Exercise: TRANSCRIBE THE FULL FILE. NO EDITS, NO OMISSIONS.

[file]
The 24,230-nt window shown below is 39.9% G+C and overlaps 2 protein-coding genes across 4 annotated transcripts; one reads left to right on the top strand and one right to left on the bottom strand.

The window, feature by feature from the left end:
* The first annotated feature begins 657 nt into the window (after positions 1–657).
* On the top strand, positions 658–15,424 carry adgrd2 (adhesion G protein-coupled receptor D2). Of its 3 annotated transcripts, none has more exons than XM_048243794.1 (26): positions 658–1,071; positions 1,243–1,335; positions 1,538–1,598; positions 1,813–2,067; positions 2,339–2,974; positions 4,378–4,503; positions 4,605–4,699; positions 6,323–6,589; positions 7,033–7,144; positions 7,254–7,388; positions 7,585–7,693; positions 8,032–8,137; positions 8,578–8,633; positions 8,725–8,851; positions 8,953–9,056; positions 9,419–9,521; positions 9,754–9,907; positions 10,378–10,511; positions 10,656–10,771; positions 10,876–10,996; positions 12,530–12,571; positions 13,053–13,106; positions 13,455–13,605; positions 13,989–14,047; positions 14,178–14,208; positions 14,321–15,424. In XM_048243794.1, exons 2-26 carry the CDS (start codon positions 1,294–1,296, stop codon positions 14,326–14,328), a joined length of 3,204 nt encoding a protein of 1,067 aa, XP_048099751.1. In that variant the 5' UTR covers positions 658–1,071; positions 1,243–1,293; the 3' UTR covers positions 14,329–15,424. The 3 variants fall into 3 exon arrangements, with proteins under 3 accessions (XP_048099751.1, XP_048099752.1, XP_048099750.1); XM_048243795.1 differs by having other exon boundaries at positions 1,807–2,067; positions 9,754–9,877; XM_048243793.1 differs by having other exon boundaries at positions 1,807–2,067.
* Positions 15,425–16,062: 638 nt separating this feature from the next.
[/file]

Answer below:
The 24,230-nt window shown below is 39.9% G+C and overlaps 2 protein-coding genes across 4 annotated transcripts; one reads left to right on the top strand and one right to left on the bottom strand.

The window, feature by feature from the left end:
* The first annotated feature begins 657 nt into the window (after positions 1–657).
* On the top strand, positions 658–15,424 carry adgrd2 (adhesion G protein-coupled receptor D2). Of its 3 annotated transcripts, none has more exons than XM_048243794.1 (26): positions 658–1,071; positions 1,243–1,335; positions 1,538–1,598; positions 1,813–2,067; positions 2,339–2,974; positions 4,378–4,503; positions 4,605–4,699; positions 6,323–6,589; positions 7,033–7,144; positions 7,254–7,388; positions 7,585–7,693; positions 8,032–8,137; positions 8,578–8,633; positions 8,725–8,851; positions 8,953–9,056; positions 9,419–9,521; positions 9,754–9,907; positions 10,378–10,511; positions 10,656–10,771; positions 10,876–10,996; positions 12,530–12,571; positions 13,053–13,106; positions 13,455–13,605; positions 13,989–14,047; positions 14,178–14,208; positions 14,321–15,424. In XM_048243794.1, exons 2-26 carry the CDS (start codon positions 1,294–1,296, stop codon positions 14,326–14,328), a joined length of 3,204 nt encoding a protein of 1,067 aa, XP_048099751.1. In that variant the 5' UTR covers positions 658–1,071; positions 1,243–1,293; the 3' UTR covers positions 14,329–15,424. The 3 variants fall into 3 exon arrangements, with proteins under 3 accessions (XP_048099751.1, XP_048099752.1, XP_048099750.1); XM_048243795.1 differs by having other exon boundaries at positions 1,807–2,067; positions 9,754–9,877; XM_048243793.1 differs by having other exon boundaries at positions 1,807–2,067.
* Positions 15,425–16,062: 638 nt separating this feature from the next.